stance services to consider employers' policies relating to the use of work computers for personal communications.
To prevent the loss of digital communications or records, NCCs who provide distance services shall maintain secure backup systems. If the backup system is also a digital mechanism, this too shall offer encryption-level security. This information shall be provided
to the recipient of professional services.
NCCs shall screen potential distance service recipients for appropriateness to receive services via distance methods. These considerations shall be documented in the records.
During the screening or intake process, NCCs shall provide potential recipients with a detailed written description of the distance counseling process and service provision. This information shall be specific to the identified service delivery type and incl
ude considerations for that particular individual. These considerations shall include the appropriateness of distance counseling in relation to the specific goal, the format of service
delivery, the associated needs (i.e., computer with certain capabilities, etc.), the limitations of confidentiality, the possibility of technological failure, anticipated response time to electronic communication, and any additional considerations necessary to assist the potential recipient in reaching a determination about the appropriateness of this service delivery format for their need(s).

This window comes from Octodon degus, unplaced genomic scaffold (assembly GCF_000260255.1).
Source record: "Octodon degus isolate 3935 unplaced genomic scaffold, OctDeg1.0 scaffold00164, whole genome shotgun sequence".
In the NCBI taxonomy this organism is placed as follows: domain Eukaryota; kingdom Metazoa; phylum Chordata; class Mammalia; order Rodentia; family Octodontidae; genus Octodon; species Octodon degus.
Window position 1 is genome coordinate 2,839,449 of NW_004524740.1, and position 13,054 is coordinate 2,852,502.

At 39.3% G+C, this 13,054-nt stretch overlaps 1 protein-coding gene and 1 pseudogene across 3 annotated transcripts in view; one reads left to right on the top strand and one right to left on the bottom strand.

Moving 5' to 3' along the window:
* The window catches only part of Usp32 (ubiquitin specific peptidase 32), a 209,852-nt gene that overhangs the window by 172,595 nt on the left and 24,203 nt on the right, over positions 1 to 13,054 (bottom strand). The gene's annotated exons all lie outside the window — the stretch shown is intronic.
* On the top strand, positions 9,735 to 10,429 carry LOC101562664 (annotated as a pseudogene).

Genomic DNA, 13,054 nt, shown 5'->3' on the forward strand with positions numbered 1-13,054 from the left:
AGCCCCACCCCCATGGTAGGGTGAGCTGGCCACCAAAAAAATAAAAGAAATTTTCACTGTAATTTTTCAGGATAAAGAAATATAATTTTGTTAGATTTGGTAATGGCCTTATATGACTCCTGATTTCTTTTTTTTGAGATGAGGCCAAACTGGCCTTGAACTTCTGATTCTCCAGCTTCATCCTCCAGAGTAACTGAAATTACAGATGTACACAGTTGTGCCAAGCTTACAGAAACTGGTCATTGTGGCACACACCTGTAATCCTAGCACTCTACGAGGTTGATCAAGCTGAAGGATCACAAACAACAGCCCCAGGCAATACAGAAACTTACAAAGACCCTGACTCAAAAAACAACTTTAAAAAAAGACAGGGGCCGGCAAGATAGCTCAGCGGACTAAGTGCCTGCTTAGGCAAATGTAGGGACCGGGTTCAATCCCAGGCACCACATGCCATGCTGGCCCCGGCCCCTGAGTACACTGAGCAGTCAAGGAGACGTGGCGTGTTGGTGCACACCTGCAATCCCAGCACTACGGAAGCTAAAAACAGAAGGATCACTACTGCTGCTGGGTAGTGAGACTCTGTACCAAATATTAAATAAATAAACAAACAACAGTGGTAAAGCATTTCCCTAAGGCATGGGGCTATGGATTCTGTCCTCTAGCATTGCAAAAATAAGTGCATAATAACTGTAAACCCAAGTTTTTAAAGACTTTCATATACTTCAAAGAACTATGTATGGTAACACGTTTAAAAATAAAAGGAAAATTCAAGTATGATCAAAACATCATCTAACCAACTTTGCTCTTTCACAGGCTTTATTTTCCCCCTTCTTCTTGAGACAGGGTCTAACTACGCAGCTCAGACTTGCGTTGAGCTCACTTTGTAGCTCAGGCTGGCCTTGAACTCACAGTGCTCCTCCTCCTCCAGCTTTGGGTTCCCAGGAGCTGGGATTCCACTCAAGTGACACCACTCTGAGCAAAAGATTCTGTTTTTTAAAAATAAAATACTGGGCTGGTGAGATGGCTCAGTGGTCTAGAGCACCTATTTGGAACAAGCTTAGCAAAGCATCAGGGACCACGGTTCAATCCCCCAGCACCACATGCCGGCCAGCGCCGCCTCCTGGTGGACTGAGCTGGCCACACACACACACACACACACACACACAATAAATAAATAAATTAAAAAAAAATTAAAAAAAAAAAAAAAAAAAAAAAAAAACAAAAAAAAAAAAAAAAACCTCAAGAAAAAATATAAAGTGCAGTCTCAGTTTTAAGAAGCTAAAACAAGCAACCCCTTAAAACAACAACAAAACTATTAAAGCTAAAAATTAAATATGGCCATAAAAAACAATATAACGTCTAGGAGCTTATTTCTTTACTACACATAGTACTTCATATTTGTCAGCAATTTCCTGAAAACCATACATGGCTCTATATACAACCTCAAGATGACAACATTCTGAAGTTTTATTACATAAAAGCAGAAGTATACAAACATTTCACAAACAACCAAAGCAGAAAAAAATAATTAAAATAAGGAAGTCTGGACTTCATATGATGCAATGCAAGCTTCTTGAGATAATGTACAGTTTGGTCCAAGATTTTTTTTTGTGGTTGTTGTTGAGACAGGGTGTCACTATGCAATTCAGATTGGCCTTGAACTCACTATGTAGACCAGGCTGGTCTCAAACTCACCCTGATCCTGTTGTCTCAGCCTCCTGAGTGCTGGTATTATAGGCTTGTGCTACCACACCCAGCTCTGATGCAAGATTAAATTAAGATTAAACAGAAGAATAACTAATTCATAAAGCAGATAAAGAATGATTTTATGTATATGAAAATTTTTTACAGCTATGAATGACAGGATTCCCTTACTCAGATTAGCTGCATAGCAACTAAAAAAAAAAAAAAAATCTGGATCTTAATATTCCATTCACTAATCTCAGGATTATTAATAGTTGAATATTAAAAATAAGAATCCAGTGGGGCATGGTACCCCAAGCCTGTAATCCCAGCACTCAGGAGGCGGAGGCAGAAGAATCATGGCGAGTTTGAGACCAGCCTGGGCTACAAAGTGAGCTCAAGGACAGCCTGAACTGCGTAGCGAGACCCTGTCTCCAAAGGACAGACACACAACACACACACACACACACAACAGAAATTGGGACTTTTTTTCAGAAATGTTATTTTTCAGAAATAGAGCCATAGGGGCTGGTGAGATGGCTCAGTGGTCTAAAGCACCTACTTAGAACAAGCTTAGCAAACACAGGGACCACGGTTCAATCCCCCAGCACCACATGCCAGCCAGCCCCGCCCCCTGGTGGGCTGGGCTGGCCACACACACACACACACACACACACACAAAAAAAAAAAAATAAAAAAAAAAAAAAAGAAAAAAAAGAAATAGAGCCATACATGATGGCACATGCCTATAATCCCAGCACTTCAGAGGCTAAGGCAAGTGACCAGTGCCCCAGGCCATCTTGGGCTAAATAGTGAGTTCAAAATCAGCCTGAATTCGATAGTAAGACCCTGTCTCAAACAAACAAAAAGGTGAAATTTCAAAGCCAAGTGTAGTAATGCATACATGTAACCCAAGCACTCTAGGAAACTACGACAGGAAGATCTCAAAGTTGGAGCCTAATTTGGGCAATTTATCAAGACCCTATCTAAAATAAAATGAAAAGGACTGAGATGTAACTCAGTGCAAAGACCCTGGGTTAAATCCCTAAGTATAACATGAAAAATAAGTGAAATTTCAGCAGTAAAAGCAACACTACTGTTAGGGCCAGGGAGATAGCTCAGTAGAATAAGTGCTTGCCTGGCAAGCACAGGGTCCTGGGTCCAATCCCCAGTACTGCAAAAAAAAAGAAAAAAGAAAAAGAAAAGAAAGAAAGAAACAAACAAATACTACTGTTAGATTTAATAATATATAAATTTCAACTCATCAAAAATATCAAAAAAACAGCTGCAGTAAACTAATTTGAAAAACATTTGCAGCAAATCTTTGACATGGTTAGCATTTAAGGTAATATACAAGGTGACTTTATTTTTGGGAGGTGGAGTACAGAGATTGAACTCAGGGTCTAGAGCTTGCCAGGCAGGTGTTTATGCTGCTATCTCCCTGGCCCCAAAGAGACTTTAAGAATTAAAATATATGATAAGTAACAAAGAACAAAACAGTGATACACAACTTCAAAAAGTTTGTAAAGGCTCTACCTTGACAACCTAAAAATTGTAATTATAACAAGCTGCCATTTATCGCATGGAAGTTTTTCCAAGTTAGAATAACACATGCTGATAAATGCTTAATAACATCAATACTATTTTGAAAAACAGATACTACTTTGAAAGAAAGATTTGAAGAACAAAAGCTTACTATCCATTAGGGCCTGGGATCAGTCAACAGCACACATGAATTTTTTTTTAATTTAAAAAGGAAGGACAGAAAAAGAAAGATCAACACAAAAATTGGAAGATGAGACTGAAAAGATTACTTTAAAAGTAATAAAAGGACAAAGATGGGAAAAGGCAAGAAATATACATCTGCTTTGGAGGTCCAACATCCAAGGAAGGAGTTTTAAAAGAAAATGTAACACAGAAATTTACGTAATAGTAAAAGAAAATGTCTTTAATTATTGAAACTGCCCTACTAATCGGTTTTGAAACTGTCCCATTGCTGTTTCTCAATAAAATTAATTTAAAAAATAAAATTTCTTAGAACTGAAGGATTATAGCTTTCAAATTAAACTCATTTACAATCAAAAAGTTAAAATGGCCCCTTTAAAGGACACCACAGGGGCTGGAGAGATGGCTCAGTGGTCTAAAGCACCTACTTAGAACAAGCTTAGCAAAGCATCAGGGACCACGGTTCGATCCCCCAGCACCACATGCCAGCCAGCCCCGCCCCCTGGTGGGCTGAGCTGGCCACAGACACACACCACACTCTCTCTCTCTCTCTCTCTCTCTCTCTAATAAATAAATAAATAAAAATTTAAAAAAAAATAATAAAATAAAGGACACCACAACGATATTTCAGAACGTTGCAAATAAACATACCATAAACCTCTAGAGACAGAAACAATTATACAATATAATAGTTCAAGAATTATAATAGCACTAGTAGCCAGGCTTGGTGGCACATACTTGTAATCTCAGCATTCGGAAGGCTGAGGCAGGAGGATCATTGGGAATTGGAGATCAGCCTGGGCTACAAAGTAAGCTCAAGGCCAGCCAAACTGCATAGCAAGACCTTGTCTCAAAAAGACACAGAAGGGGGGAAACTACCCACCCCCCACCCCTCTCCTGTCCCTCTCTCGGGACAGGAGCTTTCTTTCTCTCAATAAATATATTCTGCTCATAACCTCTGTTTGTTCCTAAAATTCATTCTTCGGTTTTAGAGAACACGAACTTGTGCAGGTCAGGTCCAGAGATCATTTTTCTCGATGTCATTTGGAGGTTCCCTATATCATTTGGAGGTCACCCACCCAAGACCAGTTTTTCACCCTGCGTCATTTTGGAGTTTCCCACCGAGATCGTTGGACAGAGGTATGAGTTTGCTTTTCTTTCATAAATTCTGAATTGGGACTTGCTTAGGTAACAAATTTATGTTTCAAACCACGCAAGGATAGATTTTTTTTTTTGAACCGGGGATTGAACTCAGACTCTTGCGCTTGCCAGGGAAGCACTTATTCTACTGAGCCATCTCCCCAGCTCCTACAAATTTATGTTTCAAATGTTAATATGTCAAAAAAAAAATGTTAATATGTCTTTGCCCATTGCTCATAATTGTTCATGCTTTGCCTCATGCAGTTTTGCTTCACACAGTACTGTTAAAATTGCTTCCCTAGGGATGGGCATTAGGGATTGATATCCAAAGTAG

Because of the ease in which digital communications can inadvertently be sent to other individuals, NCCs shall adopt behaviors to prevent the distribution of confidential information to unauthorized individuals. NCCs shall discuss actions the recipient may take to reduce the possibility that they will send information to other individuals by mistake.
- NCCs shall provide recipients of distance professional services with information concerning their professional credentials and links to the respective credentialing organization Web sites.
NCCs, either prior to or during the initial session, shall inform recipients of the purposes, goals, procedures, limitations, potential risks, and benefits of services and techniques. NCCs also shall provide information about rights and responsibilities as appropriate to the counseling setting. As a part of this type of service provision, NCCs shall discuss with recipients the associated challenges that may occur when communicating through